Plain Press, November 2015 In honor of Max Hayes, a 20th Century champion of labor, democracy and social welfare, the Labor Education and Arts Project sponsored a commemoration in his memory on October 17th at the newly opened Max Hayes High School. North Shore Federation of Labor endorsed the event, the 2nd Northeast Ohio LaborFest 2015.
2nd Northeast Ohio LaborFest 2015 featured a number of speakers on labor history as well as a discussion of how the 1912 campaign to expand and strengthen democracy in Ohio, championed by Max Hayes through the Cleveland Citizen labor newspaper, has lessons for a modern day political strategy.
The Labor Education and Arts Project, organizers of the LaborFest, noted the important role that Max Hayes, editor and founder of the labor newspaper, the Cleveland Citizen, played in the history of the City of Cleveland and the State of Ohio. In promoting the event the Labor Education and Arts Project said, “With a mission to ‘advance the cause of a politically active, aggressive labor movement,’ the Citizen was in the forefront of a statewide campaign to amend the 1912 Ohio State Constitution. This landmark campaign proposed that Ohio voters consider 42 labor-endorsed issues for amendment to the Constitution including, a minimum wage, women’s suffrage, child labor laws, workman’s compensation, eight-hour day, recall of elected officials, and the direct democracy of the initiative and referendum. Thirty-four of the forty-two proposed amendments were ratified by Ohio voters and incorporated into the Constitution.”
Featured speakers include Professor Michael Pierce, author of Striking with the Ballot: Ohio Labor and the Populist Party; Mary Triece, Professor of Communications at the University of Akron, Steven Steinglass, Dean Emeritus, Cleveland-Marshall College of Law; and David Goldberg, Professor Emeritus, Cleveland State University.
Michael Pierce talked about the role that Martin Foran, a cooper (barrel maker) by trade, played in the birth of the Cleveland labor movement. Pierce explained that Foran, a journeyman cooper, helped lead a strike against the master coopers in 1869 when they tried to lower the wages of the journeymen that worked for them. Following the initial organizing efforts it became apparent that Cleveland coopers would be competing with coopers with lower wages in Akron and Western Pennsylvania – this led to the organizing of an international union of coopers.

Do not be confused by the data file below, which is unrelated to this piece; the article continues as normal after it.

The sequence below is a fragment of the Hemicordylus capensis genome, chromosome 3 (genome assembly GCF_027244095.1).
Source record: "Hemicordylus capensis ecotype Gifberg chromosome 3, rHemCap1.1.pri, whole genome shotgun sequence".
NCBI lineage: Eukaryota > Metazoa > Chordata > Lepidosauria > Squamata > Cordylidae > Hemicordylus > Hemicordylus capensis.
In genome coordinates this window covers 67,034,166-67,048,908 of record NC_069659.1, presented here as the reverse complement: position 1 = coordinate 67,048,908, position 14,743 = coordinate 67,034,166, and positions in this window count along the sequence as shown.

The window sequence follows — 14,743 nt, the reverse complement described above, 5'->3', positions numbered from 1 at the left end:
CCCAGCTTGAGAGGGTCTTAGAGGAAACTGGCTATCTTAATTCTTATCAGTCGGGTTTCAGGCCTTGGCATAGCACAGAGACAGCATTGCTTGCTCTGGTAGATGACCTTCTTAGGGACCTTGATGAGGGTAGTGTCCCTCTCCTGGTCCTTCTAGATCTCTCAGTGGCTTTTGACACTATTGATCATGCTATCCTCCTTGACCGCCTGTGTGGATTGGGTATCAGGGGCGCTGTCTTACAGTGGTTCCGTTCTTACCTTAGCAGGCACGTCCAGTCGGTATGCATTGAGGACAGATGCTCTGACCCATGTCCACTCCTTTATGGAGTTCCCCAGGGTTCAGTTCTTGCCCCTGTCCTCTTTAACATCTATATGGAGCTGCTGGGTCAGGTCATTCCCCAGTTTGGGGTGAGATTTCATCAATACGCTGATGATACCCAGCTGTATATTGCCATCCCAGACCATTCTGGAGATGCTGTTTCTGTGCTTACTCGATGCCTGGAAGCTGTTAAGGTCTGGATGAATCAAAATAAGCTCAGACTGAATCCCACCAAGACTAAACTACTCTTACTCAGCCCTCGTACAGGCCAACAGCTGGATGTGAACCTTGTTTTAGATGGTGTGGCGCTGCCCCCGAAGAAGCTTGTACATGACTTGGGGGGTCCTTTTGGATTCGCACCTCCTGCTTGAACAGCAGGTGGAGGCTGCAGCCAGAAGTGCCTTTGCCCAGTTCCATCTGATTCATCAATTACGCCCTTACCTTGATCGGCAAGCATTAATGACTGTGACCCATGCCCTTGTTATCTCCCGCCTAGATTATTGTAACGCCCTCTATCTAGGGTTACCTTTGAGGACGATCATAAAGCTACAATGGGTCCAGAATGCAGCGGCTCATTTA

Pierce also described Foran venture into organizing Labor as a political force in Ohio. Foran was elected to serve on the 1872 State Constitutional Convention and used that platform to amend the Ohio constitution to ban child labor – restricting companies with more than eight employees from hiring youths under the age of 16. Pierce says that labor had good representation in the State Legislature with 3 or 4 union members serving in the 1870s and into the 1880s. He said they were successful in passing legislation such as the 8-hour day and inspection laws for workplace safety. However, Pierce noted that Cleveland Labor movement was decimated by the six-year depression that followed the Panic of 1873. The unions lost their bargaining power with so many people out of work in the depression.
Mary Triece, Professor of Communications at the University of Akron, talked about the role of women in the labor movement in the early 1900s. She talked about organizing women in the garment industry in New York City and the efforts of women to work as conductorettes from 1917 to 1919 during World War I on the Cleveland street car lines. She noted that part of the movement to gain the vote for women was an effort to end sweatshops for women.
Steven Steinglass, Dean Emeritus of the Cleveland Marshall College of Law, offered a history of Constitutional Conventions in Ohio which led up to the Constitutional Convention of 1912 and labor’s historic role in getting 34 of their 42 proposed constitutional amendments approved by voters in a statewide vote. Steinglass noted that some of the amendments passed have to do with direct democracy in Ohio such as the initiative and referendum. Some issues that did not passed, but were supported by labor were women’s suffrage and a ban on capital punishment.
David Goldberg, Professor Emeritus at Cleveland State University, gave a brief account of the life of Max Hayes. Goldberg noted that Hayes was a self-educated member of the International Typographical Union. He became politically active in the Franklin Club in Cleveland a group of activist that engaged in political issues in the 1890s. In 1891, he founded the Cleveland Citizen, which today is Cleveland’s oldest labor newspaper. Goldberg noted that Hayes was the voice of the Socialist in the Labor movement in Cleveland. Goldberg described the Constitutional Convention of 1912 as the “highlight of the career” of Max Hayes with all 42 of the labor’s proposals making it to the ballot for voters to consider.
Following a luncheon, there was some discussion about how the legacy of the 1912 campaign to expand and strengthen democracy can be reconsidered for present-day political strategy. To that purpose, proponents addressed the assembly in behalf of such issues as: Medicare for All, union recognition for adjunct faculty, against mass incarceration, and for abolition of capital punishment.
There was also a debate on Issue Two – an issue on the statewide ballot. Both sides in the debate were represented. Representatives of the American Friends Service Committee and the Single Payer Action Network Ohio said the passage of the issue would hurt future efforts to pass citizen initiatives on a statewide ballot. Professor Steinglass argued there were other ways to pass issues on a statewide ballot and that Issue 2 would prevent the Ohio Constitution from being cluttered by interests of powerful state monopolies such as the casinos and marijuana growers.